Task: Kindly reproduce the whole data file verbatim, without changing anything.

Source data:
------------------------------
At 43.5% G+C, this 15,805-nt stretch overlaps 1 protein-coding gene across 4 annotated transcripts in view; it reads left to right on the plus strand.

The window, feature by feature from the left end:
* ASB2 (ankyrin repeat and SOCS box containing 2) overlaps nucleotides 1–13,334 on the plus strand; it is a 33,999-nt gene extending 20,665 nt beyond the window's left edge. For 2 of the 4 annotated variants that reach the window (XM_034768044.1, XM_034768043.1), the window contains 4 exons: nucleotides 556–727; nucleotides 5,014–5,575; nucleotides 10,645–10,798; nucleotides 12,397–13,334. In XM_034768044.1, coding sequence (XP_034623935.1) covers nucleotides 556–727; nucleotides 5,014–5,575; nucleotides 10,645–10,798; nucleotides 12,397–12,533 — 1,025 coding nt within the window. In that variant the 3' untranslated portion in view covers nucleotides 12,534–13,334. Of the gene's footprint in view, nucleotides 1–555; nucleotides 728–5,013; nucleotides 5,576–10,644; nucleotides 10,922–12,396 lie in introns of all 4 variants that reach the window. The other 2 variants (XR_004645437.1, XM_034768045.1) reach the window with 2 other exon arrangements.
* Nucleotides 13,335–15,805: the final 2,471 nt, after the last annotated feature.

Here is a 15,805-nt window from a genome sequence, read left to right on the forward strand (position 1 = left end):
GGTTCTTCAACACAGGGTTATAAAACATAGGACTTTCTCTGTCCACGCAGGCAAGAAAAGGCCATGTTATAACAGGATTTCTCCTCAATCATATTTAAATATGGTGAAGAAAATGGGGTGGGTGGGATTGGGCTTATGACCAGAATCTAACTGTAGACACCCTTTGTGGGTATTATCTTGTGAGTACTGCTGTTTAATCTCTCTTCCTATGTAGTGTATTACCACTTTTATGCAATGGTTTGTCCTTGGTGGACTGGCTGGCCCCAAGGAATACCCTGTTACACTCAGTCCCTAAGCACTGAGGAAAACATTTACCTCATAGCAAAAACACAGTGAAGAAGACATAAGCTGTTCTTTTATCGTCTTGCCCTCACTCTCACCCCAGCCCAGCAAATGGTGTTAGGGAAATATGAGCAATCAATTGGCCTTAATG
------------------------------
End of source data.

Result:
At 43.5% G+C, this 15,805-nt stretch overlaps 1 protein-coding gene across 4 annotated transcripts in view; it reads left to right on the plus strand.

The window, feature by feature from the left end:
* ASB2 (ankyrin repeat and SOCS box containing 2) overlaps nucleotides 1–13,334 on the plus strand; it is a 33,999-nt gene extending 20,665 nt beyond the window's left edge. For 2 of the 4 annotated variants that reach the window (XM_034768044.1, XM_034768043.1), the window contains 4 exons: nucleotides 556–727; nucleotides 5,014–5,575; nucleotides 10,645–10,798; nucleotides 12,397–13,334. In XM_034768044.1, coding sequence (XP_034623935.1) covers nucleotides 556–727; nucleotides 5,014–5,575; nucleotides 10,645–10,798; nucleotides 12,397–12,533 — 1,025 coding nt within the window. In that variant the 3' untranslated portion in view covers nucleotides 12,534–13,334. Of the gene's footprint in view, nucleotides 1–555; nucleotides 728–5,013; nucleotides 5,576–10,644; nucleotides 10,922–12,396 lie in introns of all 4 variants that reach the window. The other 2 variants (XR_004645437.1, XM_034768045.1) reach the window with 2 other exon arrangements.
* Nucleotides 13,335–15,805: the final 2,471 nt, after the last annotated feature.

Here is a 15,805-nt window from a genome sequence, read left to right on the forward strand (position 1 = left end):
GGTTCTTCAACACAGGGTTATAAAACATAGGACTTTCTCTGTCCACGCAGGCAAGAAAAGGCCATGTTATAACAGGATTTCTCCTCAATCATATTTAAATATGGTGAAGAAAATGGGGTGGGTGGGATTGGGCTTATGACCAGAATCTAACTGTAGACACCCTTTGTGGGTATTATCTTGTGAGTACTGCTGTTTAATCTCTCTTCCTATGTAGTGTATTACCACTTTTATGCAATGGTTTGTCCTTGGTGGACTGGCTGGCCCCAAGGAATACCCTGTTACACTCAGTCCCTAAGCACTGAGGAAAACATTTACCTCATAGCAAAAACACAGTGAAGAAGACATAAGCTGTTCTTTTATCGTCTTGCCCTCACTCTCACCCCAGCCCAGCAAATGGTGTTAGGGAAATATGAGCAATCAATTGGCCTTAATG